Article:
GDP growth stood at 7 per cent for the same quarter last year. The lowest quarterly GDP growth recorded since 2012-13, when the new GDP series began, was 4.3 per cent in the March quarter of 2012-13.
The growth dragged mainly by deceleration in manufacturing output and subdued farm sector activity. According to the data released by National Statistical Office (NSO), the gross value added (GVA) growth in the manufacturing sector contracted by 1 per cent in the second quarter of this fiscal from 6.9 per cent expansion a year ago.
Similarly, farm sector GVA growth remained subdued at 2.1 per cent, down from 4.9 per cent in the corresponding period of the previous fiscal. Construction sector GVA growth too slowed to 3.3 per cent from 8.5 per cent earlier. Mining sector growth was recorded at 0.1 per cent as against 2.2 per cent contraction a year ago.
The GDP numbers revoked strong reactions from the opposition leaders. Former Prime Minister Manmohan Singh termed the decline as “deeply worrying” while senior Congress leader Randeep Surjewala stated that the economy is “in a virtual free-fall”.
Trinamool Congress (TMC) leader Derek O’Brien took potshots at finance minister Nirmala Sitharaman over the sliding numbers and wrote on Twitter: “Lowest GDP growth in 26 quarters! No answers from FM. No wonder, full Opposition walked out of Rajya Sabha 40 minutes into the FM’s speech this week. And ministers dozed off in their seats.”
Lowest GDP growth in 26 quarters! No answers from FM. No wonder, full Opposition walked out of Rajya Sabha 40 minut… https://t.co/QHUA7QA1ve
— Derek O’Brien | ডেরেক ও’ব্রায়েন (@derekobrienmp) 1575030441000
With the first quarter GDP growth falling to 5 per cent, the Reserve Bank of India (RBI) had sharply lowered its estimates of economic growth in the current fiscal to 6.1 per cent from its earlier estimate of 6.9 per cent, in its October policy.
Having left much of the stimulus burden to the central bank early this year, Prime Minister Narendra Modi’s government is now taking bolder steps to reverse the slump in the Indian economy. In recent months, it has slashed corporate tax rates, withdrew higher taxes on foreign investors, set up a special real-estate fund, merged state-run banks and announced the biggest privatisation drive in more than a decade. While authorities are committed to doing more, the policy room may be narrowing.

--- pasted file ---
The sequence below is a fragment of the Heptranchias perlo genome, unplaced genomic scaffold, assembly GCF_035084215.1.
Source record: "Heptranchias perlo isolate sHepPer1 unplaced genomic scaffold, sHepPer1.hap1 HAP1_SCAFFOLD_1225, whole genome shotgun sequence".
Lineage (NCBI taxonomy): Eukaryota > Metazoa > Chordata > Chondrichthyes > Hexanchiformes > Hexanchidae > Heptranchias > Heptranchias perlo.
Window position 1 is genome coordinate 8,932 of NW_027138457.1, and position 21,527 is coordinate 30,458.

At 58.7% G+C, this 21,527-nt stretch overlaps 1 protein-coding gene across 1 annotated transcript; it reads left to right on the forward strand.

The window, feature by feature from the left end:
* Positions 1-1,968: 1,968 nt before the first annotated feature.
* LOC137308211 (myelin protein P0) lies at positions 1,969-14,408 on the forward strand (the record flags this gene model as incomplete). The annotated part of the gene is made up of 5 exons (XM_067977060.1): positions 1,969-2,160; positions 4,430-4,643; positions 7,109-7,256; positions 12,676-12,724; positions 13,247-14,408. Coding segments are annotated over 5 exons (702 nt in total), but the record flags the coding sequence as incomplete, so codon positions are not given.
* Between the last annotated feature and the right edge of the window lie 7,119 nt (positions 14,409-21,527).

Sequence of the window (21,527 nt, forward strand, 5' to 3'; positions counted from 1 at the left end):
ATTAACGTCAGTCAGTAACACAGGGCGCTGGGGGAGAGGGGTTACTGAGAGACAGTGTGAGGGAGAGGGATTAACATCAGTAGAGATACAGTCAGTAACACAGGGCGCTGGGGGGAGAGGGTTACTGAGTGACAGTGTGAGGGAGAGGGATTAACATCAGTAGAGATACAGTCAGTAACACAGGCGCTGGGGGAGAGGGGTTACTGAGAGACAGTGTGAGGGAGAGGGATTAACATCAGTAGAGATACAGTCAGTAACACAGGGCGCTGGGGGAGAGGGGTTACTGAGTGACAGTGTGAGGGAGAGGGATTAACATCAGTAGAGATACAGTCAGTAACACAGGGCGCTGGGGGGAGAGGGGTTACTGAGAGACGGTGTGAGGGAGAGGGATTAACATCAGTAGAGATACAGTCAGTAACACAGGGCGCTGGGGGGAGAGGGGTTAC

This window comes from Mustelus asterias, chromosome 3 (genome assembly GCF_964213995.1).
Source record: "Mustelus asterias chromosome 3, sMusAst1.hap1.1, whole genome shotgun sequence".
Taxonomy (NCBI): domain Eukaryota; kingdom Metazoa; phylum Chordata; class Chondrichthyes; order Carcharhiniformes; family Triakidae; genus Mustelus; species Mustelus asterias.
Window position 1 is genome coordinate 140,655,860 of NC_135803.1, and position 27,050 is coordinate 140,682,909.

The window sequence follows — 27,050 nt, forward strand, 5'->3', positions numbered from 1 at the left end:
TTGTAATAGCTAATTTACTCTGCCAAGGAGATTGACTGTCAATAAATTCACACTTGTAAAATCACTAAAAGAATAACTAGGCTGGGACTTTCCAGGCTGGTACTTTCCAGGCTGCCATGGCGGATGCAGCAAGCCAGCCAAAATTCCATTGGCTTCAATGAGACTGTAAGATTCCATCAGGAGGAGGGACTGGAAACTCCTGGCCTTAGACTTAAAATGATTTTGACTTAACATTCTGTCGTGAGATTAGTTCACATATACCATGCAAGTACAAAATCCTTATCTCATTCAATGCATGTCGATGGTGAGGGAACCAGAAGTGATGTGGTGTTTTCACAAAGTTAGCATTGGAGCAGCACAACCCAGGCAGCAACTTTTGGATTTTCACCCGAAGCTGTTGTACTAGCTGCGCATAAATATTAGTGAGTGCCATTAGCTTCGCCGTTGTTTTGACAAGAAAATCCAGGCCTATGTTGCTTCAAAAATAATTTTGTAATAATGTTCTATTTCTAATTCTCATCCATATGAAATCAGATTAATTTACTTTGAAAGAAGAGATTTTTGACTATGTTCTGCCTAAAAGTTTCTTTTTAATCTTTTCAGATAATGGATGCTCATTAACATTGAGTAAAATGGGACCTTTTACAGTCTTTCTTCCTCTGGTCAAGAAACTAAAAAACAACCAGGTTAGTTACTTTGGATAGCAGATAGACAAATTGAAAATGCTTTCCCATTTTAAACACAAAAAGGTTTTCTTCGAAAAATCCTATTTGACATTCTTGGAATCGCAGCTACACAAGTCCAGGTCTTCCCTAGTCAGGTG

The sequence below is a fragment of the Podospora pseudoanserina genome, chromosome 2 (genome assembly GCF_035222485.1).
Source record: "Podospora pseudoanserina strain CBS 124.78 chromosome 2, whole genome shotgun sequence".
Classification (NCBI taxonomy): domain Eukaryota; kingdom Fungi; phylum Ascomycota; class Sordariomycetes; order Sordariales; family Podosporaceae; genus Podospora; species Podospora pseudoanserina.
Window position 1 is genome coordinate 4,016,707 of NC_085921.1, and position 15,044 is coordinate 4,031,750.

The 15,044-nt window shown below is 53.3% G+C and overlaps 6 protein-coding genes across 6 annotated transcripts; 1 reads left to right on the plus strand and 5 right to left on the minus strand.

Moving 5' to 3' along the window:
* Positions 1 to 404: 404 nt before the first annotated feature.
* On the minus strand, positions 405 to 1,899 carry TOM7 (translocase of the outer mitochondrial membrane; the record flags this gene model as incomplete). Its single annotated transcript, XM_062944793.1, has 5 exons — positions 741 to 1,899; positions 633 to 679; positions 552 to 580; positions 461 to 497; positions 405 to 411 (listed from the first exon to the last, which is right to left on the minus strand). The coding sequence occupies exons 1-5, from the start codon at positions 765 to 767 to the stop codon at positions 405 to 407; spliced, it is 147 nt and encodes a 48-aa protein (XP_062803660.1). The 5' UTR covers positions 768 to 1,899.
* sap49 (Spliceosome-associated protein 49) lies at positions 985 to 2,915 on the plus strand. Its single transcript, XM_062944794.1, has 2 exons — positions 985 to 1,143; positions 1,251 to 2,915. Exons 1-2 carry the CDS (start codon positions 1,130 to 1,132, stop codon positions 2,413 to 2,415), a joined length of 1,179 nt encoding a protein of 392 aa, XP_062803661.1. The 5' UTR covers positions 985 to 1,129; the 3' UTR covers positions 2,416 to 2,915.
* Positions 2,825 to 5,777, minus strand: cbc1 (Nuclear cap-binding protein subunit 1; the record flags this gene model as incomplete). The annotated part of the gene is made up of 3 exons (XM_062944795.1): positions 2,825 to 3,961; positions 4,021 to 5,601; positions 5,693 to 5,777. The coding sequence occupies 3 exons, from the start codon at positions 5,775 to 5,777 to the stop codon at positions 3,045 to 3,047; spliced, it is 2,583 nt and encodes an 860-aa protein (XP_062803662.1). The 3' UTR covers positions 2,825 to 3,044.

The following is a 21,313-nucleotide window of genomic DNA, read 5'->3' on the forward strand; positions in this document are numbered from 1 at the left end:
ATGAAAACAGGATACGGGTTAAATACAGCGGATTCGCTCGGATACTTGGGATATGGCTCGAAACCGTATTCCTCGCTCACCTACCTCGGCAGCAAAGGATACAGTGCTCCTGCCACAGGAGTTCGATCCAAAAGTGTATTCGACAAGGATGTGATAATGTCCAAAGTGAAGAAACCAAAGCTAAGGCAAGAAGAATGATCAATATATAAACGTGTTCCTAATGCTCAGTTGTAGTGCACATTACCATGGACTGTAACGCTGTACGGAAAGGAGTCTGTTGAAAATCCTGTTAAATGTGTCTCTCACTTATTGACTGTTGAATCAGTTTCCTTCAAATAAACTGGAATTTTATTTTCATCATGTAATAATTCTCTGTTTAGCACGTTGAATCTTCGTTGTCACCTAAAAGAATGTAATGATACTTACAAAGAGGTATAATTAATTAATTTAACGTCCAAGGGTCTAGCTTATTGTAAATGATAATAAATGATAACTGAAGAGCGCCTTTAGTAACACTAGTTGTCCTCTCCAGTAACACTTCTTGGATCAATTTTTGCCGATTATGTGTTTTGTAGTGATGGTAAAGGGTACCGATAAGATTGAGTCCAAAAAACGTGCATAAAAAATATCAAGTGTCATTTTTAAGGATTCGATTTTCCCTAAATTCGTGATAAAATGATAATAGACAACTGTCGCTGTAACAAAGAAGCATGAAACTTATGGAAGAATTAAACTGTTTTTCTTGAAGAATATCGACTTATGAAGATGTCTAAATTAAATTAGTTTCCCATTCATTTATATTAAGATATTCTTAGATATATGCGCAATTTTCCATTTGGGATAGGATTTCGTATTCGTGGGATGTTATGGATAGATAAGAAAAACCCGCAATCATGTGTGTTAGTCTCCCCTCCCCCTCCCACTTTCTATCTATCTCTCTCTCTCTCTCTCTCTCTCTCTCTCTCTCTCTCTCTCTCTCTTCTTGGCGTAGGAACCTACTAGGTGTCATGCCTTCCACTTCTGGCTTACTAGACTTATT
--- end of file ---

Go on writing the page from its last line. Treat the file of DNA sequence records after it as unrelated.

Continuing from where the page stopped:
India was the world’s fastest-growing economy until last year, posting quarterly growth rates of as high as 9.4 per cent in 2016. A crisis among shadow banks — a key source of funding for small businesses and consumers — weak rural spending and a global slowdown have since conspired to bring down growth steadily.
The RBI has already cut interest rates by 135 basis points (bps) this year to the lowest since 2009, with more easing to come. It is expected to look through recent breach of it 4 per cent medium-term inflation target and deliver another rate cut in its monetary policy meet on December 5.
In another set of data released by the government, output of eight core infrastructure industries contracted by 5.8 per cent in October, indicating the severity of economic slowdown. This was attributed primarily to a steep fall in productions of coal, power and cement.
The economy needs to grow at around 8 per cent to create enough jobs for its millions of young people joining the labour force each year.
Some economists believe that with persistently tight domestic credit and weak corporate profits, India’s recovery could be delayed and the pick-up would remain below potential.
The unemployment rate in October rose to 8.5 per cent, its highest since August 2016, according to the Centre for Monitoring Indian Economy (CMIE), though the government estimates that urban unemployment declined.
Two days ago, in a parliamentary debate on economic slowdown, finance minister Nirmala Sitharaman said, “Every step is being taken in the interest of the country. Looking at the economy in discerning view, you see that growth may have come down but it is not recession yet, it won’t be recession ever.” She added that steps taken by the government post Budget have started bearing fruits and some sectors such as automobiles have shown signs of recovery.
(With agency inputs)